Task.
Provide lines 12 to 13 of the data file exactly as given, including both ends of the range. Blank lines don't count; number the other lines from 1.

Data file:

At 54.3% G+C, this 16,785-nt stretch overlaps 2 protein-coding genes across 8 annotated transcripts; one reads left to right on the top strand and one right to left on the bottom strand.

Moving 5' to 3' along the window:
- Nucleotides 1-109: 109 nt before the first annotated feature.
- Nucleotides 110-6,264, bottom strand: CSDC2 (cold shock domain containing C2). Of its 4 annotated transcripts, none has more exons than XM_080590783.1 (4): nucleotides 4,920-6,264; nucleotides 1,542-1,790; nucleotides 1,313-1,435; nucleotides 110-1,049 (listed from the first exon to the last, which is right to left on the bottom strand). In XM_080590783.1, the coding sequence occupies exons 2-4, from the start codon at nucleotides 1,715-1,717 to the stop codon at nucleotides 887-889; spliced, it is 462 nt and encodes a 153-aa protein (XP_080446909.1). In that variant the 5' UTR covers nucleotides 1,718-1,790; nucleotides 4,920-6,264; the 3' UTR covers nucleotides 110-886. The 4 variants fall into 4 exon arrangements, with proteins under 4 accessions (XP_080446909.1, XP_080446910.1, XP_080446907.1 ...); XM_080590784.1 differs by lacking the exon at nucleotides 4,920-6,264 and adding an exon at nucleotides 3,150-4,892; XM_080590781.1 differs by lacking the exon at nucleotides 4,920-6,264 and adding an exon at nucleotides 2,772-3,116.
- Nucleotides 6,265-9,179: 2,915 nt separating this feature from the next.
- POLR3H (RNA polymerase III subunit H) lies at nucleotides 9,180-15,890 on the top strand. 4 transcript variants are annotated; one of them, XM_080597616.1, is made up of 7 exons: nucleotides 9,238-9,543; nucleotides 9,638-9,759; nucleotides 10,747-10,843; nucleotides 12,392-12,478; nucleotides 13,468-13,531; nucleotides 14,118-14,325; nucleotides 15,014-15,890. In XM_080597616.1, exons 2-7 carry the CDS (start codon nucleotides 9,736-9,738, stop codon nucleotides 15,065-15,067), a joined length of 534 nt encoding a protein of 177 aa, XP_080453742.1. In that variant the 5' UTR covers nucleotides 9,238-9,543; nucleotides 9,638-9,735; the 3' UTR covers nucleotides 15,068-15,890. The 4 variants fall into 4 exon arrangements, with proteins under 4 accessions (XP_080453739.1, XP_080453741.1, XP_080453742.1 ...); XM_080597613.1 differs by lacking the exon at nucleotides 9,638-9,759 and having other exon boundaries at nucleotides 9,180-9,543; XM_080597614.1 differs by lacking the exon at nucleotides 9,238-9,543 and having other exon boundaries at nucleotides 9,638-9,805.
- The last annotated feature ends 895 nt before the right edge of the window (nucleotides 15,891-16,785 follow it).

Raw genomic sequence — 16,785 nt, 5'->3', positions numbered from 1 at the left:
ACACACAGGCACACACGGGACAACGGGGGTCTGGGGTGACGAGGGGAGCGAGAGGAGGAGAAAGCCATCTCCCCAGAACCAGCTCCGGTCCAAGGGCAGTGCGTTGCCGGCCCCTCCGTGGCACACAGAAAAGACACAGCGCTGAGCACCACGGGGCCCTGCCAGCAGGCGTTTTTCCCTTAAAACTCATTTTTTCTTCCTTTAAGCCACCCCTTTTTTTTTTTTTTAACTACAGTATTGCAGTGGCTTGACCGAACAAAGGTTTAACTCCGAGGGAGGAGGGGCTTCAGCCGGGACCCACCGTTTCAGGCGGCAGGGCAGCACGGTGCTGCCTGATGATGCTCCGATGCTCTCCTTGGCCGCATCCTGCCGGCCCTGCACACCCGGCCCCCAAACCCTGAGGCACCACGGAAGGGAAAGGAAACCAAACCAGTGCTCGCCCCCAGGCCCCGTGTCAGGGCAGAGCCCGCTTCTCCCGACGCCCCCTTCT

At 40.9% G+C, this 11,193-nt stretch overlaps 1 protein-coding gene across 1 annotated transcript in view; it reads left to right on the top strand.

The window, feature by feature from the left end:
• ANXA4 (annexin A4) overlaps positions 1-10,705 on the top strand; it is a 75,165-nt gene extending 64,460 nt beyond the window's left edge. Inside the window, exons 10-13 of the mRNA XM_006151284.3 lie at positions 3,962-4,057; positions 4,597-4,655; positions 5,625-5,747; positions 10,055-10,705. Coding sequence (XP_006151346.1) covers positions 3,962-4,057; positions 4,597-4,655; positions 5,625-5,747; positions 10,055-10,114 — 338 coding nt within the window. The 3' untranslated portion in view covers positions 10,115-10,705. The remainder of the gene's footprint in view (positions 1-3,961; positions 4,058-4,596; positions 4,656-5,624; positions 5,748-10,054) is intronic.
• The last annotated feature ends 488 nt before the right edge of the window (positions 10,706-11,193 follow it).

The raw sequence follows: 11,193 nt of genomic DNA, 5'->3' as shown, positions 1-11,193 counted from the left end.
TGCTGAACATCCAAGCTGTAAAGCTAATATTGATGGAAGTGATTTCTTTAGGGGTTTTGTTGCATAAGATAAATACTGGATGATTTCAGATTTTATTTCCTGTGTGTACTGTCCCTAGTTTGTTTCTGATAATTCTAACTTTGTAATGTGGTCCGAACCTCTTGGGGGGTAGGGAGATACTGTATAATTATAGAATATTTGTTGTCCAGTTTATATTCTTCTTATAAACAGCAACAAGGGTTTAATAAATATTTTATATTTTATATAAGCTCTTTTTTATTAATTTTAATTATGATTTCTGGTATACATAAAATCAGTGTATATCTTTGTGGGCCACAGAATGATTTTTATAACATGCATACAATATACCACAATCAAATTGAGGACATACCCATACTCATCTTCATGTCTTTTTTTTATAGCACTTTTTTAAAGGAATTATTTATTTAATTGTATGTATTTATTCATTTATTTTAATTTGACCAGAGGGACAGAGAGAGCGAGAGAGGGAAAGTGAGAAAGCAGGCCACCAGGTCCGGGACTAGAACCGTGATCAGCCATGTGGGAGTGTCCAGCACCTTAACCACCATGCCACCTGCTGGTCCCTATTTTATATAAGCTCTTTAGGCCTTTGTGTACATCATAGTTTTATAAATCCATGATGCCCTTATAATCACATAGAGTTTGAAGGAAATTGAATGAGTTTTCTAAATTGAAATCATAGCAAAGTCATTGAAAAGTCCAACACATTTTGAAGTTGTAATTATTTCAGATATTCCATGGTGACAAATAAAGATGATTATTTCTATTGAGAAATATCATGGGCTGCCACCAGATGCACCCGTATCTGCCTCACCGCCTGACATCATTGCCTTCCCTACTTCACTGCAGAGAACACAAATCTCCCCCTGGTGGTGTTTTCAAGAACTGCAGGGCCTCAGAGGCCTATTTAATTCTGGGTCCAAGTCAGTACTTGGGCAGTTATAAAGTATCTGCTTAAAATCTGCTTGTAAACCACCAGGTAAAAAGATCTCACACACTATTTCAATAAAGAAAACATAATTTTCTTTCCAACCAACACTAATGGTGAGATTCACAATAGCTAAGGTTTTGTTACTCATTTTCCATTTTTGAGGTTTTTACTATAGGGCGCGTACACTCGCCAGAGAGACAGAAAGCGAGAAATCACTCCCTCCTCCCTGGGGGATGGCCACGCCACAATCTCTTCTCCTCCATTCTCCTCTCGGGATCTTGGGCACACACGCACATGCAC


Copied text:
• ANXA4 (annexin A4) overlaps positions 1-10,705 on the top strand; it is a 75,165-nt gene extending 64,460 nt beyond the window's left edge. Inside the window, exons 10-13 of the mRNA XM_006151284.3 lie at positions 3,962-4,057; positions 4,597-4,655; positions 5,625-5,747; positions 10,055-10,705. Coding sequence (XP_006151346.1) covers positions 3,962-4,057; positions 4,597-4,655; positions 5,625-5,747; positions 10,055-10,114 — 338 coding nt within the window. The 3' untranslated portion in view covers positions 10,115-10,705. The remainder of the gene's footprint in view (positions 1-3,961; positions 4,058-4,596; positions 4,656-5,624; positions 5,748-10,054) is intronic.
• The last annotated feature ends 488 nt before the right edge of the window (positions 10,706-11,193 follow it).